International support for your web site

If you plan to have your site and your SQL Server 2000 database set to a particular language or character set, then you should check out the following information for techniques that may prove useful to you.
  • Set the Locale Identifier (LCID) for the ASP session. See the following Microsoft articles for more information on setting the LCID:

    Setting the Locale Identifier

    Locale ID (LCID) Chart
  • If you are using a valid LCID code from the chart referenced above and get the following error:

    Active Server Pages error 'ASP 0219'
    Invalid LCID
    /pagename.asp, line X
    The specified LCID is not available.

    ...then the correct language set will need to be installed on the web server. Available on Windows Server 2003 are the following two additional options:

    * complex script and right-to-left languages (including Thai)
    * East Asian languages

    If you need one of these installed on the web server, then please send an e-mail to to request it to be installed. Don't forget to include your Account ID.
  • Set the code page for the ASP session. Also, set the CHARSET (with an HTML MetaTag) so the client's browser knows what character set to display. See the following article from Microsoft for more information on setting the code page and character set:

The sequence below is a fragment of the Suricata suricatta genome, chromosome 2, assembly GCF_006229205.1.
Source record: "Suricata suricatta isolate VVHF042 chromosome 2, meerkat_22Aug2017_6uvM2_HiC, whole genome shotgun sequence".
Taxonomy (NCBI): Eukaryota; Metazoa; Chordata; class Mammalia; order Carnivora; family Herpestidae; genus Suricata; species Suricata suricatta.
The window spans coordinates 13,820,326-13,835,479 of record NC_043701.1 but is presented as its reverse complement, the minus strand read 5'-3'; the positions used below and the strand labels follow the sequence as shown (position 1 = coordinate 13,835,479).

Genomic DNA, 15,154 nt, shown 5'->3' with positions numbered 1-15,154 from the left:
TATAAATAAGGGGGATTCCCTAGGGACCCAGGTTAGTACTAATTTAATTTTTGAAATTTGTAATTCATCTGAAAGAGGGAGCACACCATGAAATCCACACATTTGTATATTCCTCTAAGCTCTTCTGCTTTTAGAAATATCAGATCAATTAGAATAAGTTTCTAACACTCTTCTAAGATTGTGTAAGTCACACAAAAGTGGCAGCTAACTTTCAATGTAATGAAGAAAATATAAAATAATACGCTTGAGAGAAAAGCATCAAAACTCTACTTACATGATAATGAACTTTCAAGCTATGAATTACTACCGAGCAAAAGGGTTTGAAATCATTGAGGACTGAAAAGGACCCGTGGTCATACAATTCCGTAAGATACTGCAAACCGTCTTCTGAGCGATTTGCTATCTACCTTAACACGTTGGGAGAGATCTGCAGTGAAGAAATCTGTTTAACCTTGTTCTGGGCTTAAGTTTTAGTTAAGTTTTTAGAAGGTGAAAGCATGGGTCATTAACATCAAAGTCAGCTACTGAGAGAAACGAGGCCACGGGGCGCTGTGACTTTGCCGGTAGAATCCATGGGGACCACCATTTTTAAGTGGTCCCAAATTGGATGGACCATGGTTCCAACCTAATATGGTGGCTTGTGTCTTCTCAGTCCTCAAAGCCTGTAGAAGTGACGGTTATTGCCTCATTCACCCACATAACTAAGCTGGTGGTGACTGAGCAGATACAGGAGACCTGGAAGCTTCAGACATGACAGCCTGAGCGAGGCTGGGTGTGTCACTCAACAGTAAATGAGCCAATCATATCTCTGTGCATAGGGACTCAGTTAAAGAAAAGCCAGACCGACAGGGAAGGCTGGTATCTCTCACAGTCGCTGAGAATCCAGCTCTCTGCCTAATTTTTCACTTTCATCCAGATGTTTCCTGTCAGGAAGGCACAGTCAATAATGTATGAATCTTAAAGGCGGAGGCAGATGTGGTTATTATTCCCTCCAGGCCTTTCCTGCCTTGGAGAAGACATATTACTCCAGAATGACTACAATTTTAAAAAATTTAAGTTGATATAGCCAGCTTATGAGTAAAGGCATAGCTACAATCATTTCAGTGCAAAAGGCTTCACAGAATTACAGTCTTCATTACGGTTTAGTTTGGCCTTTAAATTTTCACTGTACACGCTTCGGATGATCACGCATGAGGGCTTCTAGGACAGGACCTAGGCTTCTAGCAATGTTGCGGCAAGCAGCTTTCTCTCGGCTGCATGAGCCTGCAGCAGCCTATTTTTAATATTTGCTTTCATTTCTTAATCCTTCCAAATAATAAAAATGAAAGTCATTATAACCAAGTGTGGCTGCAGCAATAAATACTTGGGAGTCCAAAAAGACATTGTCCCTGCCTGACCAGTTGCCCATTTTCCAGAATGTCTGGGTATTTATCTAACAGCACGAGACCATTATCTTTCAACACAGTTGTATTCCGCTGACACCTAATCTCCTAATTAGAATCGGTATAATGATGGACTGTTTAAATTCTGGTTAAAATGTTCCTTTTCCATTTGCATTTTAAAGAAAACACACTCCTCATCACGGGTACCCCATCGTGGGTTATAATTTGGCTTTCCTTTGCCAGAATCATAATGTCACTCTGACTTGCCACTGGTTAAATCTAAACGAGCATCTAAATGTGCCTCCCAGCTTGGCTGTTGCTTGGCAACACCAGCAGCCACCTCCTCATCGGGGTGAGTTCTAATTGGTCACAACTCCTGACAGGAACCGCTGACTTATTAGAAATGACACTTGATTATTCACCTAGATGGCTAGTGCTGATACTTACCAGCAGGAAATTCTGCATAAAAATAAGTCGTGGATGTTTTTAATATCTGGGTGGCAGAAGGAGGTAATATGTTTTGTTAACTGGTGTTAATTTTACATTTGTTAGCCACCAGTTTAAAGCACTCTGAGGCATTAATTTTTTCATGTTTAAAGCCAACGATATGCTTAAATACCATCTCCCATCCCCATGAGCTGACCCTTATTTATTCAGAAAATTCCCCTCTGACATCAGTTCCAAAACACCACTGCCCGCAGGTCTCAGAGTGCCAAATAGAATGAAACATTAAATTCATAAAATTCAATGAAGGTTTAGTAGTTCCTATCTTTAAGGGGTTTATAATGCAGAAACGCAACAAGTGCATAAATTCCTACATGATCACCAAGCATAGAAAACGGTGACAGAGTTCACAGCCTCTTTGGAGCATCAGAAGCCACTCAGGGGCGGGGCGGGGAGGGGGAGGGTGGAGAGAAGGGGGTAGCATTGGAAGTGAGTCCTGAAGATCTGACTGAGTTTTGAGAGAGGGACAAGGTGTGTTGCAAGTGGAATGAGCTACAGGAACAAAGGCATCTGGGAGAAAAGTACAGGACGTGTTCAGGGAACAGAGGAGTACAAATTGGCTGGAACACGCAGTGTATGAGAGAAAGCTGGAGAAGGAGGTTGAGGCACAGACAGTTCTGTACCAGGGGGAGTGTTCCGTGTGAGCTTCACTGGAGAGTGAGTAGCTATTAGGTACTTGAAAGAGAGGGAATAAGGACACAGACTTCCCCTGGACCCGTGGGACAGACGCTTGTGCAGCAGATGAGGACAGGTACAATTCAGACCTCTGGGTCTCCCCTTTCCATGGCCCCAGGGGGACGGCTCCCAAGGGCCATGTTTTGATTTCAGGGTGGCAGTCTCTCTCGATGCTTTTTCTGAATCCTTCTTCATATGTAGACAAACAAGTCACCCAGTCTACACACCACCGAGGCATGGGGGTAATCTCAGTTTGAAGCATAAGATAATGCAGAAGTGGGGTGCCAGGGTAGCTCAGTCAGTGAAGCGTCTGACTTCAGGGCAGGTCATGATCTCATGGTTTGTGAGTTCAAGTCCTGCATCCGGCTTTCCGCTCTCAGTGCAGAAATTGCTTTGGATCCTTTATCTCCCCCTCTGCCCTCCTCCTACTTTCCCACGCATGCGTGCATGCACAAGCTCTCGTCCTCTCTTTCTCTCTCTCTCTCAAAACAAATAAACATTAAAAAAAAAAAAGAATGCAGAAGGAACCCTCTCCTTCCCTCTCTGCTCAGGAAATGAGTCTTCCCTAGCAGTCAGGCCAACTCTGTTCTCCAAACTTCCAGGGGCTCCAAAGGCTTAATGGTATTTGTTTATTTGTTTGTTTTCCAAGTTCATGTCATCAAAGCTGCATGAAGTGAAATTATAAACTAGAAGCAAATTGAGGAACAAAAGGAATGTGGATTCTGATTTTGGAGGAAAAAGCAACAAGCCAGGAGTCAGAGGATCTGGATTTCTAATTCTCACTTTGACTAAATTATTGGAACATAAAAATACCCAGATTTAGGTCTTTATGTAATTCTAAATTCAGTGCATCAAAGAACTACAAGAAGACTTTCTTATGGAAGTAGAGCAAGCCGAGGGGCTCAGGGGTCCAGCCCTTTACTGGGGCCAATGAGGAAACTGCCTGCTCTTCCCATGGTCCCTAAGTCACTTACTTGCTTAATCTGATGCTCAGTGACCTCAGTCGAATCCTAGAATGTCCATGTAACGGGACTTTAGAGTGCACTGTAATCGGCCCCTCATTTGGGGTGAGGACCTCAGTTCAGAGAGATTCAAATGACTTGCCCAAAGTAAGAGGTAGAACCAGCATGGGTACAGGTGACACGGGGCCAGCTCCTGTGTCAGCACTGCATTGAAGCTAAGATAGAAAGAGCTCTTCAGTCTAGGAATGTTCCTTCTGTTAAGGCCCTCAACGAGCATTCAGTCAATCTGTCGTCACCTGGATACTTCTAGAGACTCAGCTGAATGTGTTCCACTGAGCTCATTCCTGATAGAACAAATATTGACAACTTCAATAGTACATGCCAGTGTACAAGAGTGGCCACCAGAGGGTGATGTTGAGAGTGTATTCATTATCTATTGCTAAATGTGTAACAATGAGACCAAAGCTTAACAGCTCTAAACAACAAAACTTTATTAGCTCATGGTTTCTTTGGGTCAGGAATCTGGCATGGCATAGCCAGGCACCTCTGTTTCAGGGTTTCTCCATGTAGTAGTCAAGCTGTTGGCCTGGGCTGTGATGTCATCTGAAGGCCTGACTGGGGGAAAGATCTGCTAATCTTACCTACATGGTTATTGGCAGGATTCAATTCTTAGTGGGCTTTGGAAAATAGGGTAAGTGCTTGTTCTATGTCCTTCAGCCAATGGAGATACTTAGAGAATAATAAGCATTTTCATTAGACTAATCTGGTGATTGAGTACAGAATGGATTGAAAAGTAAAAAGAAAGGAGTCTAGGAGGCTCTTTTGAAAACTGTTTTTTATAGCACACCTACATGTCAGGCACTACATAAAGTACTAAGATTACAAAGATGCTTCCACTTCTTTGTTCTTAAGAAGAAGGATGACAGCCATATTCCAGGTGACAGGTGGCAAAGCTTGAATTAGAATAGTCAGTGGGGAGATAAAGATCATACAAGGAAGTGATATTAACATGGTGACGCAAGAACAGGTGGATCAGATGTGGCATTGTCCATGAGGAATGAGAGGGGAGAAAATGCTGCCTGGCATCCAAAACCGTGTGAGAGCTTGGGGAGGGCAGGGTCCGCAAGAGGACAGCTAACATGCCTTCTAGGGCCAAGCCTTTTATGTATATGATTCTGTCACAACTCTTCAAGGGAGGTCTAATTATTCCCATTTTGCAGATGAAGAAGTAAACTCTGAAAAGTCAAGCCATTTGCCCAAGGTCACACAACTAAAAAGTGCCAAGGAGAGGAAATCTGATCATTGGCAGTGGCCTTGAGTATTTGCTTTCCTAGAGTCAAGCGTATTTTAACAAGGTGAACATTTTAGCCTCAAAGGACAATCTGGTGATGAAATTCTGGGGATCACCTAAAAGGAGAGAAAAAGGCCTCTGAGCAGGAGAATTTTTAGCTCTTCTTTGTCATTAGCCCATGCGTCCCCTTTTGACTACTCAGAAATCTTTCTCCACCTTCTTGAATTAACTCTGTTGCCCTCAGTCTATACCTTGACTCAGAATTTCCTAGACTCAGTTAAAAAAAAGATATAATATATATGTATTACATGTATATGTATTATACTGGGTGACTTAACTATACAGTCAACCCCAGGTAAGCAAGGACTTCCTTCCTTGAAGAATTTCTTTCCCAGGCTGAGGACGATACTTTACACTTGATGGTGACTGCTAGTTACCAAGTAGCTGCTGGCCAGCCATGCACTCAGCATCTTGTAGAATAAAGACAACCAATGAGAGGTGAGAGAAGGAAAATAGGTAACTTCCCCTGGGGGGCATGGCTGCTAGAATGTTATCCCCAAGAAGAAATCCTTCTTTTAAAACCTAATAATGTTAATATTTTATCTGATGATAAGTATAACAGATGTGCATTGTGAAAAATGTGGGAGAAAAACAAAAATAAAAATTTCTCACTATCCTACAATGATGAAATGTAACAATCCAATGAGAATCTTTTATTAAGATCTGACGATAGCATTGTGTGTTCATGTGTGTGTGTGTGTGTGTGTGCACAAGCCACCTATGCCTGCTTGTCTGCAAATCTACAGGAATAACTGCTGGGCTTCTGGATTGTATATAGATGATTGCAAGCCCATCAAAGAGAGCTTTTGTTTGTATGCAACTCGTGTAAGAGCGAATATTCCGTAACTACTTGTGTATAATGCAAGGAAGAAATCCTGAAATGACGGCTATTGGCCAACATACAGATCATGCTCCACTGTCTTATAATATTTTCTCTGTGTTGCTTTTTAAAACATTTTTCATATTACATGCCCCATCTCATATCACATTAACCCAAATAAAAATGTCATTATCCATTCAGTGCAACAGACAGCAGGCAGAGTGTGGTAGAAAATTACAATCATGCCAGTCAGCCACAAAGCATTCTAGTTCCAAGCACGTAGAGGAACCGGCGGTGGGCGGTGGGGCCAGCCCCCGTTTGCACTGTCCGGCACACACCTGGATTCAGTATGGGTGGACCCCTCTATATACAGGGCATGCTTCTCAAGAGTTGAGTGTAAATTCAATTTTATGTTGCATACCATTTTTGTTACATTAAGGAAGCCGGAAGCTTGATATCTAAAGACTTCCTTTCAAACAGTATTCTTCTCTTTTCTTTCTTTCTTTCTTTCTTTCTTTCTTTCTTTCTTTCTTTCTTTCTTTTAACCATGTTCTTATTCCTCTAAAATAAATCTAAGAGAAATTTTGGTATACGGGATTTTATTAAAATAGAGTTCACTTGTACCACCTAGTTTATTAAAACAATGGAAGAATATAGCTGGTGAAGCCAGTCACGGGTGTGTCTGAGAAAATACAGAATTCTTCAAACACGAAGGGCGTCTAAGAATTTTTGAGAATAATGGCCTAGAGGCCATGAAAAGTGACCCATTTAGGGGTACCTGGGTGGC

Setting the Code Page for String Conversions

    Make certain to unload your application (using the MaximumASP customer control panel) after making changes to a page's CHARSET to make the changes go into effect.
  • Set your SQL Server database collation to your particular language's character set (Greek_CI_AS, for example). One thing to note is that acented or alternate characters need to be stored in your SQL database as Unicode. This will also require you to use the techniques above to interact with this data using ASP/HTML. See the following articles from Microsoft for more information on International support in SQL Server 2000:

    International Features in Microsoft SQL Server 2000

    Developing International Database Applications Using Microsoft SQL Server
  • Setting up an indexing catalog to use non-standard languages

    Refer to the following Microsoft article:

    How to Use Site Server Search with Non-Standard Languages

  • Working with UNICODE data in SQL Server:
    - SQL Server has support for unicode data input. Just use "nvarchar", "nchar" and "ntext" instead of "varchar", "char" and "text" field types.
    - For SQL Server to treat the data in these columns as unicode, you must use "N" before every expression. For example:
    -- "INSERT INTO [TableName]([FieldName]) VALUES(N'my_unicode_string');"
    -- "SELECT * FROM [TableName] WHERE [FieldName] LIKE N'%search_string%';"
    - For correct displaying in ASP/ASP.NET pages use responseEncoding="utf-8" or a codepage compatible with the input data. For example: For Greek you may use responseEncoding="iso-8859-7" as well.
    - Note that standard SQL ASCII Collation will probably won't work correctly with unicode strings. Instead you can use binary compare collation, or some custom Windows Collation.

Thanks to Dimitris Kavakopoulos for his contributions to this knowledgebase article. Thanks for Pantelis S. for help on the unicode data!

Article ID: 193, Created On: 8/29/2002, Modified: 5/26/2009

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